These and other needs in the art are addressed in another embodiment by a method of establishing an ad hoc hydraulic power connection to a subsea hydraulic system. In an embodiment, the method comprises (a) cutting a hydraulic hose extending between a first subsea hydraulic power source and the subsea hydraulic system. In addition, the method comprises (b) deploying a second hydraulic power source subsea, the second hydraulic power source fluidly connected to an assembly including a hot stab fluidly coupled to a hose fitting adapter. Further, the method comprises (c) inserting a stabbing member of the hose fitting adapter into an open end of the hydraulic hose connected to the hydraulic system using an underwater vehicle. Still further, the method comprises (d) securing the stabbing member within the open end of the hydraulic hose with a clamping tool disposed about the open end and the stabbing member after (c).

Embodiments described herein comprise a combination of features and advantages intended to address various shortcomings associated with certain prior devices, systems, and methods. The various characteristics described above, as well as other features, will be readily apparent to those skilled in the art upon reading the following detailed description, and by referring to the accompanying drawings.

BRIEF DESCRIPTION OF THE DRAWINGS

For a detailed description of the preferred embodiments of the invention, reference will now be made to the accompanying drawings in which:

FIGS. 1A-1C are sequential schematic illustrations of a conventional method for reconnecting hose segments of a subsea hydraulic power source and a subsea hydraulic system;

FIG. 2 is a front view of a conventional subsea hose splicing tool;

FIG. 3 is a cross-sectional view of an embodiment of a system in accordance with the principles described herein for facilitating the connection of two subsea hose segments;

FIG. 4 is a partial cross-sectional view of the hose fitting adapter of FIG. 3;

FIG. 5 is a perspective view of the hose clamping tool of FIG. 3;

FIG. 6 is a perspective view of an embodiment of a hose clamping tool in accordance with the principles described herein that may be used in connection with the hose fitting adapter of FIG. 4 to facilitate connection of two subsea hose segments;

FIG. 7 is a perspective view of an embodiment of a system in accordance with the principles described herein for facilitating the connection of two subsea hose segments and including two clamping tools of FIG. 5 and one host fitting adapter of FIG. 4;

FIGS. 8A-8D are sequential schematic illustrations of an embodiment of a method for reconnecting hose segments of a subsea hydraulic power source and a subsea hydraulic system in accordance with the principles described herein; and

FIG. 9 is a schematic view of an embodiment of a system in accordance with the principles described herein for fluidly connecting a hydraulic power unit and a subsea hydraulic system.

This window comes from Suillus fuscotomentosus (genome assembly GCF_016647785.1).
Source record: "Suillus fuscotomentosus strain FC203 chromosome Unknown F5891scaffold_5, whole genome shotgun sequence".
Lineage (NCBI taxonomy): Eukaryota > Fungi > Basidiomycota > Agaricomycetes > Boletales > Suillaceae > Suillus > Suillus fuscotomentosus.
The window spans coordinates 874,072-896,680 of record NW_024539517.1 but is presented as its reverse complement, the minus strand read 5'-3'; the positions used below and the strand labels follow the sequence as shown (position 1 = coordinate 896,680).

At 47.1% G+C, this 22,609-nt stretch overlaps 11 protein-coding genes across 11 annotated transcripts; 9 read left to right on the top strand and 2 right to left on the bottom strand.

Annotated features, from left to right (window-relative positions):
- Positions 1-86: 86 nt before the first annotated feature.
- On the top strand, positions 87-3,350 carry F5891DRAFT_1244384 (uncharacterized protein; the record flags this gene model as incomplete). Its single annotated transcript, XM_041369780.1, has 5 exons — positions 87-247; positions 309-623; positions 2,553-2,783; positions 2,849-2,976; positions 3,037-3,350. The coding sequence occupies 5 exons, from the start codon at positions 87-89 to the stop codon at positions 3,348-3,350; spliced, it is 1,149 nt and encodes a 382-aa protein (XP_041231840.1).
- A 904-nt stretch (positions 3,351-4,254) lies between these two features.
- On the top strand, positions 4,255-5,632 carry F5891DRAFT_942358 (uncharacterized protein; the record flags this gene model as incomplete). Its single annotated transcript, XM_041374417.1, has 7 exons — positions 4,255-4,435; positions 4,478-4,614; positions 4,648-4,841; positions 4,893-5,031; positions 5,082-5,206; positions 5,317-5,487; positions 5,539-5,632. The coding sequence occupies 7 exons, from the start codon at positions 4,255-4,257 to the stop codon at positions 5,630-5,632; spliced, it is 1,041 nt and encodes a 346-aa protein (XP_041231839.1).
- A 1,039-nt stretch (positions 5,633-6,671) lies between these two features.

DETAILED DESCRIPTION OF THE PREFERRED EMBODIMENTS

The following discussion is directed to various exemplary embodiments. However, one skilled in the art will understand that the examples disclosed herein have broad application, and that the discussion of any embodiment is meant only to be exemplary of that embodiment, and not intended to suggest that the scope of the disclosure, including the claims, is limited to that embodiment.

Certain terms are used throughout the following description and claims to refer to particular features or components. As one skilled in the art will appreciate, different persons may refer to the same feature or component by different names. This document does not intend to distinguish between components or features that differ in name but not function. The drawing figures are not necessarily to scale. Certain features and components herein may be shown exaggerated in scale or in somewhat schematic form and some details of conventional elements may not be shown in interest of clarity and conciseness.

In the following discussion and in the claims, the terms “including” and “comprising” are used in an open-ended fashion, and thus should be interpreted to mean “including, but not limited to . . . .” Also, the term “couple” or “couples” is intended to mean either an indirect or direct connection. Thus, if a first device couples to a second device, that connection may be through a direct connection, or through an indirect connection via other devices, components, and connections. In addition, as used herein, the terms “axial” and “axially” generally mean along or parallel to a central axis (e.g., central axis of a body or a port), while the terms “radial” and “radially” generally mean perpendicular to the central axis. For instance, an axial distance refers to a distance measured along or parallel to the central axis, and a radial distance means a distance measured perpendicular to the central axis.